4) Both Draper’s and Marcos’ major foils die
Draper’s major foil is Adam Whitman, his half-brother, a janitor who stumbled upon him in New York after recognizing a picture of Richard Whitman aka Draper — while holding an advertising industry trophy — published in the inside pages of a newspaper.
When Adam pays a visit to his office, the advertising executive denies existence of his past life and old identity but later agrees to meet his half-brother for lunch.
Later on, Draper drops by Adam’s apartment, offering him $5,000 — or roughly $37,000 in current terms (that’s more than a million pesos) — to leave town.
Adam complies and later sends a package of photos to Draper’s office before committing suicide.
The package would fall into the wrong hands but that’s another story.
In the meantime, Marcos’ foil — ex-senator Benigno “Ninoy” Aquino Jr. — didn’t just die, he was assassinated in 1983 at the Manila International Airport, which is now named after him. Immediately, Marcos gets blamed but he and his supporters point their fingers at the communists. “[Aquino] was killed to avenge the wrongs [he] “had done to the NPA [New People’s Army, the armed unit of the Communist Party of the Philippines],” Bienvenido A. Tan Jr. writes in The Public Has The Right to Know, citing the Marcos government’s explanation.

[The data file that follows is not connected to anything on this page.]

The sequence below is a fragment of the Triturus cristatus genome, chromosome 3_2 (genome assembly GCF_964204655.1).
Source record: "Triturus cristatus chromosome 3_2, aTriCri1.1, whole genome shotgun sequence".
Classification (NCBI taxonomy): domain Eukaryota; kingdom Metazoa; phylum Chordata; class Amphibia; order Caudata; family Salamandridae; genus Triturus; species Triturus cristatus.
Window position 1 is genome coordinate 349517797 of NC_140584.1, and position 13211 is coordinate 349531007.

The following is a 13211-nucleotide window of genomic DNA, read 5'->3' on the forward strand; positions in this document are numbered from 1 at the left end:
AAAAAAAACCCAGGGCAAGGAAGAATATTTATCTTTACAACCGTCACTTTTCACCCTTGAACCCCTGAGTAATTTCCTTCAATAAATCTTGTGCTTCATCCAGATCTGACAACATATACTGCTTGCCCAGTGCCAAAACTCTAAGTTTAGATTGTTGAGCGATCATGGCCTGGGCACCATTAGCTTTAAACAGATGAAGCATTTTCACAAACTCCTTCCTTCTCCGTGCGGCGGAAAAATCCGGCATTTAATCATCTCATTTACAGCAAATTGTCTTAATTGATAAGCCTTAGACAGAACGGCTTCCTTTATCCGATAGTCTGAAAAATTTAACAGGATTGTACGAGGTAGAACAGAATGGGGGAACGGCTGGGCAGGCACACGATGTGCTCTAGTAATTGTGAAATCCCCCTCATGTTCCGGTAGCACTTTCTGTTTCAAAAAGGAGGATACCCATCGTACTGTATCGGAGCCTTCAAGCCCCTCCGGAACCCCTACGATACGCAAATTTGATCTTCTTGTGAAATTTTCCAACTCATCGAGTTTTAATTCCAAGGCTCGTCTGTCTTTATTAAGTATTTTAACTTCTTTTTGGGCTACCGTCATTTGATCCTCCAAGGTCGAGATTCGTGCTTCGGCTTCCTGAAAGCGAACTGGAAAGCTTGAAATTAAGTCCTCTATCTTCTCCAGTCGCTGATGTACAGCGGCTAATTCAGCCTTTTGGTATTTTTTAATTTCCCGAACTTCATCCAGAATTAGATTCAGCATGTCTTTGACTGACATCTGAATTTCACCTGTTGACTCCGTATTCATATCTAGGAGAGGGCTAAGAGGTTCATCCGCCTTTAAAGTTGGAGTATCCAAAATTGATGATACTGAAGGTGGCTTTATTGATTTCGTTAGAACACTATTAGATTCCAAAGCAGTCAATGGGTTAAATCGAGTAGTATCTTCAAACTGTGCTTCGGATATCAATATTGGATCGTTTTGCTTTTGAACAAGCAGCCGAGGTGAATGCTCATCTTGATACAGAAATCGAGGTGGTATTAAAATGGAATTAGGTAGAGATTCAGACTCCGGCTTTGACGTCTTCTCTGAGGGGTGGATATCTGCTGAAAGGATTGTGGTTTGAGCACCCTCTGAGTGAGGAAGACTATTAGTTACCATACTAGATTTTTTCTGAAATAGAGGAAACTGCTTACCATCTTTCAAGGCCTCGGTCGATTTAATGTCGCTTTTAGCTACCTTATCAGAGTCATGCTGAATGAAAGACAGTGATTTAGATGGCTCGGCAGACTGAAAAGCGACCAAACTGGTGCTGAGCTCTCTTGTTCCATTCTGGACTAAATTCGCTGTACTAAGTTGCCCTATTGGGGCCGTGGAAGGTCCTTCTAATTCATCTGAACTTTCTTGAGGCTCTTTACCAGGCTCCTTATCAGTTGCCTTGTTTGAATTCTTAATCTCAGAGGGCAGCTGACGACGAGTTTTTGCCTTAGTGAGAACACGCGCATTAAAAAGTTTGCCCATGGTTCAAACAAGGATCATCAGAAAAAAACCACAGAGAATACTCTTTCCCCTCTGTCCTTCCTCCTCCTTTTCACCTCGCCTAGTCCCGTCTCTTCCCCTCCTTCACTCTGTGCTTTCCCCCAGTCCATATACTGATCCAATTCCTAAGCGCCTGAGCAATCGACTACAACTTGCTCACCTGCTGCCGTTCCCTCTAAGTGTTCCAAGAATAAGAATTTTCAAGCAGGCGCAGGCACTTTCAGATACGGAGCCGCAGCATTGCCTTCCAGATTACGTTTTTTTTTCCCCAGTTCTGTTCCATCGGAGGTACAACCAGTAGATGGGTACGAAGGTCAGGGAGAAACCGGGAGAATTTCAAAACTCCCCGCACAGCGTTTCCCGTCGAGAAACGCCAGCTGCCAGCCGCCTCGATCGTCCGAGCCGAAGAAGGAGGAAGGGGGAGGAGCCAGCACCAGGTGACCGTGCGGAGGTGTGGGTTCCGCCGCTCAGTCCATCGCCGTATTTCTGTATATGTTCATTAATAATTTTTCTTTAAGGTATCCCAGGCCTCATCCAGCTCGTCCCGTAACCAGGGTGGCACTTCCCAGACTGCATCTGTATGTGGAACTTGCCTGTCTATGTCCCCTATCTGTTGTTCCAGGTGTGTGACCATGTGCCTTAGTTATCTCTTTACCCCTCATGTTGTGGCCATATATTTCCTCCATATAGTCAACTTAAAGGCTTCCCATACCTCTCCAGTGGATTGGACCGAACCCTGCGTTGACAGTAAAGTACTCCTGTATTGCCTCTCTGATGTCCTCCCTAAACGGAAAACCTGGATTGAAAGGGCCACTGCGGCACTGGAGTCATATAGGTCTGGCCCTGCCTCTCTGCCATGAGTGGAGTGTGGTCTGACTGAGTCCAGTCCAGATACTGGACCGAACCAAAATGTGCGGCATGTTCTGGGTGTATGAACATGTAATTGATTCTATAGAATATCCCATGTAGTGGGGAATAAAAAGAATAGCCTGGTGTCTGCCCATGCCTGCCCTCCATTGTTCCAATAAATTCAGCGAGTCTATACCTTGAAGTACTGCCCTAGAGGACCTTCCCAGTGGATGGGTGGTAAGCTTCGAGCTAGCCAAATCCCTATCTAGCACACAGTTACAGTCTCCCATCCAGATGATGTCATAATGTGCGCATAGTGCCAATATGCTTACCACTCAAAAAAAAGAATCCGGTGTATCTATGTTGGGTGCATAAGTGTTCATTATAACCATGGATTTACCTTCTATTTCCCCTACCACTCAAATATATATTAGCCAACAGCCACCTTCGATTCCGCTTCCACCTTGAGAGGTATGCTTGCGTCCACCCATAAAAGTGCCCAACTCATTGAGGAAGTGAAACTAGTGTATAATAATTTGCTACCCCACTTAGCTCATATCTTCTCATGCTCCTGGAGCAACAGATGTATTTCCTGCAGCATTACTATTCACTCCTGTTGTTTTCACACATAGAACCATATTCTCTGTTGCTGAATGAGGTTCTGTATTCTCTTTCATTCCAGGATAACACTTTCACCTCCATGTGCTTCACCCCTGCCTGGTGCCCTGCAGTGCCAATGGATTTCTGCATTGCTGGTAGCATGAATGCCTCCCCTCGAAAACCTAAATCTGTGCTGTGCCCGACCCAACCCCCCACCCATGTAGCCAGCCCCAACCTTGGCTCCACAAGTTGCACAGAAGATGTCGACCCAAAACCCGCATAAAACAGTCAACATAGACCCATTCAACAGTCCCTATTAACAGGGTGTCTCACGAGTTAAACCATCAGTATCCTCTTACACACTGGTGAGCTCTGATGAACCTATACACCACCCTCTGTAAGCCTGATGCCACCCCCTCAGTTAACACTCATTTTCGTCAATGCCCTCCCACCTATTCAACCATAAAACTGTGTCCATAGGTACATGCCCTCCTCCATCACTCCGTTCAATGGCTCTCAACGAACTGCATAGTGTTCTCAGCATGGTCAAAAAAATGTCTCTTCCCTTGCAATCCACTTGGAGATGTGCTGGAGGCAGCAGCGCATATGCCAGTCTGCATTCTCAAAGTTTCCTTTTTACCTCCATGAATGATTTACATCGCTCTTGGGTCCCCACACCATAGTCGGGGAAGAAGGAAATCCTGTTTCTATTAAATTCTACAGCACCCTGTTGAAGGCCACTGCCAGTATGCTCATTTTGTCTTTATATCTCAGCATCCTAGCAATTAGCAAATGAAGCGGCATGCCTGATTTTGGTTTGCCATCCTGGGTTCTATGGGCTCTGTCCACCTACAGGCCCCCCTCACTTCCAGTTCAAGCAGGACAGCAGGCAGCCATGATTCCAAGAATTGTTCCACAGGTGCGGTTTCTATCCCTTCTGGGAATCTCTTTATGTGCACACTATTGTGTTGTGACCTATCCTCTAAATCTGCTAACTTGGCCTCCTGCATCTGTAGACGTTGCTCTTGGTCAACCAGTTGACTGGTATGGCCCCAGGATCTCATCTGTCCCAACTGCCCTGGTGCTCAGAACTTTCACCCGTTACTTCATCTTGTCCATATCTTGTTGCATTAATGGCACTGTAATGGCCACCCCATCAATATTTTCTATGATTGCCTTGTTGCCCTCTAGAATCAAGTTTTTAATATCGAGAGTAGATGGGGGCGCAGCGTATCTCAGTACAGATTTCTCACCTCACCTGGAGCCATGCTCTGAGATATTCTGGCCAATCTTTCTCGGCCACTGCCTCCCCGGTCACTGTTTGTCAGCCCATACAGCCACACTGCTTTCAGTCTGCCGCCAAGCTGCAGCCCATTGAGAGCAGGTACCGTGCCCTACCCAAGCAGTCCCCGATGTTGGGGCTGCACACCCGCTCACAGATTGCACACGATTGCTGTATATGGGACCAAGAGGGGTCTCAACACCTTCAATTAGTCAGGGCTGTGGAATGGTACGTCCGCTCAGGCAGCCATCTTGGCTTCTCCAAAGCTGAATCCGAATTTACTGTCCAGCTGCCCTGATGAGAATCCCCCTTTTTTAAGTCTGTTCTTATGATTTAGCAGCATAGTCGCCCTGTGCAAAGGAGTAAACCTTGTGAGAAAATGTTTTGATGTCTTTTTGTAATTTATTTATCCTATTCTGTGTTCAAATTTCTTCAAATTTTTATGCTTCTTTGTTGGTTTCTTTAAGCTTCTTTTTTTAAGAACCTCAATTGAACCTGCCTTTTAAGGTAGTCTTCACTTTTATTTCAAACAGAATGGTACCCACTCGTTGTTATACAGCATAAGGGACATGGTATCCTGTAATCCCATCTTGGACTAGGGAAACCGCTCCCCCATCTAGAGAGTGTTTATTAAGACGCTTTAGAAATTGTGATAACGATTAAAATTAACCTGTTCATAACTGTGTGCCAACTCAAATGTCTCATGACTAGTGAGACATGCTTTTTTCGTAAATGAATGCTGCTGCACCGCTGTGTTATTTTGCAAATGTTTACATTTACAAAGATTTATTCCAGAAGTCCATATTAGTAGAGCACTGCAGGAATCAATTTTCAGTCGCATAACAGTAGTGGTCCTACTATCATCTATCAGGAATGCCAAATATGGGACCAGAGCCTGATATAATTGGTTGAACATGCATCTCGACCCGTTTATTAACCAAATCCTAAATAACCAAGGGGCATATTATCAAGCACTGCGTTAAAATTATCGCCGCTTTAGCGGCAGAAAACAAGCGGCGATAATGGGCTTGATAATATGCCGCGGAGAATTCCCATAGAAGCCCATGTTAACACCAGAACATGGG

An alternative motive offered by the military was that Aquino was killed for misappropriating money received from Libya intended for the NPA, a claim Libya denied, Tan said in the same book which deals with the findings of a commission that investigated the Aquino assassination in 1984.
To this day, nearly three decades after the incident, no one knows who masterminded the assassination, despite an investigation that examined testimonies of 193 witnesses and yielded 20,000 pages of steno notes, 200 affidavits, more than 100 medical and technical documents, 16 reels of microfilm (featuring 2,200 shots), and 150 photos of 13 photographers. (These figures are from Tan’s book).
5) Donald and Ferdie both have strong powers of persuasion
In The Wheel — what may well be one of Mad Men’s most powerful episodes — Donald Draper is tasked to make a pitch to a pair of Kodak executives to get the account.